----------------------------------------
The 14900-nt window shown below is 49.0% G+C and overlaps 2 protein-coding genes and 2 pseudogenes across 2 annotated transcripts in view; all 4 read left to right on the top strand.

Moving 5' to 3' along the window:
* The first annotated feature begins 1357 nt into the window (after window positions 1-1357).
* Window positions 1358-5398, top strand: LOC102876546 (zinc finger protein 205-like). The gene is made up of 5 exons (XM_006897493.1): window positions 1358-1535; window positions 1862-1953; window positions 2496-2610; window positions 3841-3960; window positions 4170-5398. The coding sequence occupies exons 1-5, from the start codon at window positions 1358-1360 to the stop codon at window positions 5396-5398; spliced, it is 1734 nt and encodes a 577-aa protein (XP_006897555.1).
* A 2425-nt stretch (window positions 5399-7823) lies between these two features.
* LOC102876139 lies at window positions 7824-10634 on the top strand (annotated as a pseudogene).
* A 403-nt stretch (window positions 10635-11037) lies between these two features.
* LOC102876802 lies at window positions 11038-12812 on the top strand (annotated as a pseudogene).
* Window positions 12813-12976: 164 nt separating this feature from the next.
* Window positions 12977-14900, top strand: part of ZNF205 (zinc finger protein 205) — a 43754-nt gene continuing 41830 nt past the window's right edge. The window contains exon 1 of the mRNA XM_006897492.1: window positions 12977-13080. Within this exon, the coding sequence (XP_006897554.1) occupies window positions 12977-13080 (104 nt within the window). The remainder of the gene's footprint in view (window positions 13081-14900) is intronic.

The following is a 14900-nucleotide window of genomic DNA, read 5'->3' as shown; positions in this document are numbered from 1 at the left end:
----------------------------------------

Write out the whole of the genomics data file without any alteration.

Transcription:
The 14900-nt window shown below is 49.0% G+C and overlaps 2 protein-coding genes and 2 pseudogenes across 2 annotated transcripts in view; all 4 read left to right on the top strand.

Moving 5' to 3' along the window:
* The first annotated feature begins 1357 nt into the window (after window positions 1-1357).
* Window positions 1358-5398, top strand: LOC102876546 (zinc finger protein 205-like). The gene is made up of 5 exons (XM_006897493.1): window positions 1358-1535; window positions 1862-1953; window positions 2496-2610; window positions 3841-3960; window positions 4170-5398. The coding sequence occupies exons 1-5, from the start codon at window positions 1358-1360 to the stop codon at window positions 5396-5398; spliced, it is 1734 nt and encodes a 577-aa protein (XP_006897555.1).
* A 2425-nt stretch (window positions 5399-7823) lies between these two features.
* LOC102876139 lies at window positions 7824-10634 on the top strand (annotated as a pseudogene).
* A 403-nt stretch (window positions 10635-11037) lies between these two features.
* LOC102876802 lies at window positions 11038-12812 on the top strand (annotated as a pseudogene).
* Window positions 12813-12976: 164 nt separating this feature from the next.
* Window positions 12977-14900, top strand: part of ZNF205 (zinc finger protein 205) — a 43754-nt gene continuing 41830 nt past the window's right edge. The window contains exon 1 of the mRNA XM_006897492.1: window positions 12977-13080. Within this exon, the coding sequence (XP_006897554.1) occupies window positions 12977-13080 (104 nt within the window). The remainder of the gene's footprint in view (window positions 13081-14900) is intronic.

The following is a 14900-nucleotide window of genomic DNA, read 5'->3' as shown; positions in this document are numbered from 1 at the left end: